How can you properly store firewood? What you need to know about yard and garden storage
What could be nicer in the cold season than to make yourself comfortable at home in front of the crackling fire? Whether reading a book, watching your favorite films and series, or simply relaxing with a glass of wine in hand, the cozy warmth of a fireplace is a real pleasure. Most fireplace owners know that proper firewood storage is essential to heating with wood. But what is the best way to store firewood? Where is the best place for the logs and what do you have to consider when stacking them? The answers to these questions as well as many tips and practical ideas for storing firewood in the garden and yard can be found in the article.
The question of where to stack your firewood is as important as how to stack it. Many still think that firewood is best kept in a decorative pile next to the fireplace. This is not a good place to store firewood, however, and for one very important reason: If you carry the logs inside, there are likely to be some uninvited guests. If you don’t want spiders, mice, ants, termites, or other pests crawling around your house, consider storing the wood outside. The best way to store firewood is in an orderly pile in the garden, preferably with a canopy. This ensures good air circulation so that the logs can dry well.
If you have a wood-burning stove or an open fire at home and use one of them for heating, you should have a good supply of firewood. So you first have to roughly calculate how much wood you actually need to determine the size of the storage area. Another role is played by whether you cut the firewood yourself or buy oven-ready (dry) firewood every year. Dry wood can be used for heating, but fresh wood must first be stored to dry.
Since fresh wood has a water content of around 50 percent, it must be dried before it can be used as firewood. The optimal wood moisture content of firewood is 15-20 percent and it takes at least two years for fresh wood to reach these values. In order for the wood to begin to dry, it is chopped into logs and split, leaving some of the bark intact.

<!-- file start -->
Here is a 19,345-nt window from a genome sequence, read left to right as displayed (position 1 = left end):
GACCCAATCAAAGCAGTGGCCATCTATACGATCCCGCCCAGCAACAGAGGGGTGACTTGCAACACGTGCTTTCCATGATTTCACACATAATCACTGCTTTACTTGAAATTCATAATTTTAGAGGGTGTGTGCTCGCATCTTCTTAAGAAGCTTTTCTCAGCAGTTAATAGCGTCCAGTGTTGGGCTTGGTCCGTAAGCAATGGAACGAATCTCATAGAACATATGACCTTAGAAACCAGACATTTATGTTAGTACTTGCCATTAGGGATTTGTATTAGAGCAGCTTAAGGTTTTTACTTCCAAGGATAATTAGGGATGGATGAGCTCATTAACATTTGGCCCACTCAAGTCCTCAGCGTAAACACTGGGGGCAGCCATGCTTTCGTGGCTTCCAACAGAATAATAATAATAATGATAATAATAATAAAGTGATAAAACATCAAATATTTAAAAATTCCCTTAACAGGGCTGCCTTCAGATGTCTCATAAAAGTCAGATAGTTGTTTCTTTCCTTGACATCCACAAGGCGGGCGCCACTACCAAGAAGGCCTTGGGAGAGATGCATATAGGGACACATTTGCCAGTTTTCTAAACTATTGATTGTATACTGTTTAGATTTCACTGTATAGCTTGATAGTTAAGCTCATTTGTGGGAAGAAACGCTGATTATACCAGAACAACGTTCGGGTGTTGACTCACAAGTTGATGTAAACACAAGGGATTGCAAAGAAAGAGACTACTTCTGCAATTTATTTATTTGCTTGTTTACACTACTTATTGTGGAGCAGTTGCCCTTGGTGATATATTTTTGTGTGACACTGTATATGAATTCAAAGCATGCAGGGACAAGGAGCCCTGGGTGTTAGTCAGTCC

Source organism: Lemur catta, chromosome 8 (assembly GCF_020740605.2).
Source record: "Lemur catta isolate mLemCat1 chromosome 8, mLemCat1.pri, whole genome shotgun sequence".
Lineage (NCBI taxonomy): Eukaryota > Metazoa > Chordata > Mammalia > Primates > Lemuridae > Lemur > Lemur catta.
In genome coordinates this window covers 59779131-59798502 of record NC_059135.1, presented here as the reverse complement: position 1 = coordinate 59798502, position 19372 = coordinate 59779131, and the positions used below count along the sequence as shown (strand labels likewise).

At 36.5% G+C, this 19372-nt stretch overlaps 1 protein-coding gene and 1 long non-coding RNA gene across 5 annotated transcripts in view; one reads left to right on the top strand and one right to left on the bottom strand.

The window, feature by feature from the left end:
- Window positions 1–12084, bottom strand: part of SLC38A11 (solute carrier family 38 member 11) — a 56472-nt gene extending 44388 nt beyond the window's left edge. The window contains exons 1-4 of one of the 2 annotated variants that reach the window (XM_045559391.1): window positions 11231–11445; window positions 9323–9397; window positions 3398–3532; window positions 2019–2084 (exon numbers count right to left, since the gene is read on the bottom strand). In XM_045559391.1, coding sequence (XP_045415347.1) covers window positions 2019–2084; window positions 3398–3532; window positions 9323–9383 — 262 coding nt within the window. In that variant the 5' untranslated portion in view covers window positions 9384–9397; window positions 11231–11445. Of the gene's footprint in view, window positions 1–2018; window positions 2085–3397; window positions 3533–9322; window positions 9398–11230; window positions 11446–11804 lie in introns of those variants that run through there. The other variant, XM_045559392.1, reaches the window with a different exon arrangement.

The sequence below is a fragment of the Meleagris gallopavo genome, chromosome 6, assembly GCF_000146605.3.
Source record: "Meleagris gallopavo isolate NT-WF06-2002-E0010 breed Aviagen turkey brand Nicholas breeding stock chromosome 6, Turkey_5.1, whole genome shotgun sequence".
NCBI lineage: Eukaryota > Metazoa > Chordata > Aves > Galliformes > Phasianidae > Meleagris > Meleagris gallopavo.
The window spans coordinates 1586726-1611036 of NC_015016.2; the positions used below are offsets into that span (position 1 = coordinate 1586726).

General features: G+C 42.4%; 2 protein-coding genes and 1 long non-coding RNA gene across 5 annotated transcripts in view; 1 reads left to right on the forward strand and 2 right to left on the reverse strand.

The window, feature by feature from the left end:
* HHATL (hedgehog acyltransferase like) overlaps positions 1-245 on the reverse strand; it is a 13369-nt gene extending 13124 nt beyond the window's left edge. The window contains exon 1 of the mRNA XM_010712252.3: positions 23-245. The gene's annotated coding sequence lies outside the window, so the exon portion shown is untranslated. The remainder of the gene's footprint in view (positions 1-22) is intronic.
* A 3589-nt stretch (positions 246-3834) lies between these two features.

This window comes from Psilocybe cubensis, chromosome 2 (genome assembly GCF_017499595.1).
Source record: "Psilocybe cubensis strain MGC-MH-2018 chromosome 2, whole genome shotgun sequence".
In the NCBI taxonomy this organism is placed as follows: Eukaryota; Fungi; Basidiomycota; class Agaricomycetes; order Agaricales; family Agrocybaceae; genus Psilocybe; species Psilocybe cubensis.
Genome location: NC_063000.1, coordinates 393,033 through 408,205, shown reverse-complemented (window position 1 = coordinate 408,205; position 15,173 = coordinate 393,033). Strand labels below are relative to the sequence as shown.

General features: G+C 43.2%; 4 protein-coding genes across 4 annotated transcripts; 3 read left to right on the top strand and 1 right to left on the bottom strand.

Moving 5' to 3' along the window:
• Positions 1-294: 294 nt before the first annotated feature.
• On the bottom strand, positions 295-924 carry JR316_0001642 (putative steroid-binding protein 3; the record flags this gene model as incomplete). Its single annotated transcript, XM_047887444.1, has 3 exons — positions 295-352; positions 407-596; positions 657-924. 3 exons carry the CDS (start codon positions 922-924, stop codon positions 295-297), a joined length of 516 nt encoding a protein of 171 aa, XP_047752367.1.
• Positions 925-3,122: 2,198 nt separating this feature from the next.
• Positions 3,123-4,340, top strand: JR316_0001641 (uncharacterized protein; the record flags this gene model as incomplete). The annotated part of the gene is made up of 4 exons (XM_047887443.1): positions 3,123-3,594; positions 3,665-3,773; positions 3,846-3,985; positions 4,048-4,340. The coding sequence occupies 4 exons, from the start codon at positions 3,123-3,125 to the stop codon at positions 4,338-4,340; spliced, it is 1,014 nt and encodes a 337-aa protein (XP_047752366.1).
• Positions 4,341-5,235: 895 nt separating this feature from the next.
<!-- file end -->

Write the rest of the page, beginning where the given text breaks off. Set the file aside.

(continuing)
Dry firewood burns faster are easier to light and provide better warmth than wood with more moisture. Damp wood, on the other hand, can smoke your house dangerously and is harmful to the environment. In addition, the efficiency of wood is much worse if there is a large amount of residual moisture in it. Tip: To ensure that the firewood does not lose its calorific value, it does not have to be stored for longer than four years, depending on the type of wood and the weather.
Firewood is best stored in a wood store or an open woodshed in the garden. You can also stack your wood in an open barn or just under a shelter. The selected place must meet the following requirements for firewood storage in the garden:
- You should always store firewood in a dry and airy place – outdoor areas that are roofed and have a certain distance from the house wall and floor are ideal.
- The place must be easily accessible, both from the house and for the delivery of the wood – when choosing the location, note that you should access the wood store quickly and easily every day during the winter months. Secluded parts of the garden are therefore unsuitable.
- If the space for storing firewood is not near the entrance to the house, there should at least be a paved garden path, for example with step plates, to facilitate access.
- The storage location should be easily accessible, especially with large stocks of wood – so think about how to move the logs to the storage area. The best place is a place that is close to the garage entrance so that the firewood can more easily reach the wood store.
- Do not place your wood storage near doors and windows to prevent insects from entering the house.
Important: Never store fresh wood in a closed garage or basement, where optimal air circulation is not possible. This leads to poor aging and is a possible nesting place for pests.
In order for your wood to dry well and have an optimal calorific value, you need to stack it. In this way, fungus and mold can also be avoided. If the logs are not stacked well, the wood in the middle of the pile is more likely to rot than dry because it is not properly ventilated.
If you have already found the right location, you now have to build your pile of wood. If the firewood is not completely dry, stack it with the bark facing down so the moisture can continue to easily evaporate from the wood. Once the wood is dry enough, you can stack it with the bark facing up to naturally protect it from rain and snow.
Here are some tips on how to properly stack wood:
- Stack logs of roughly the same size
- Use lengthways logs at the beginning and end of the pile for more stability
- Stack firewood that has already been split
- Build the pile of wood so that it tilts slightly inwards so that the wood does not collapse
- Do not build the pile of wood too high so that you can always easily reach the logs
To protect your firewood from snow and rain, you can use a firewood cover. Be sure to leave the front and back of the stack completely open so that the logs are properly ventilated.
Nice and practical ideas for storing firewood in the garden and yarn for inspiration in the following images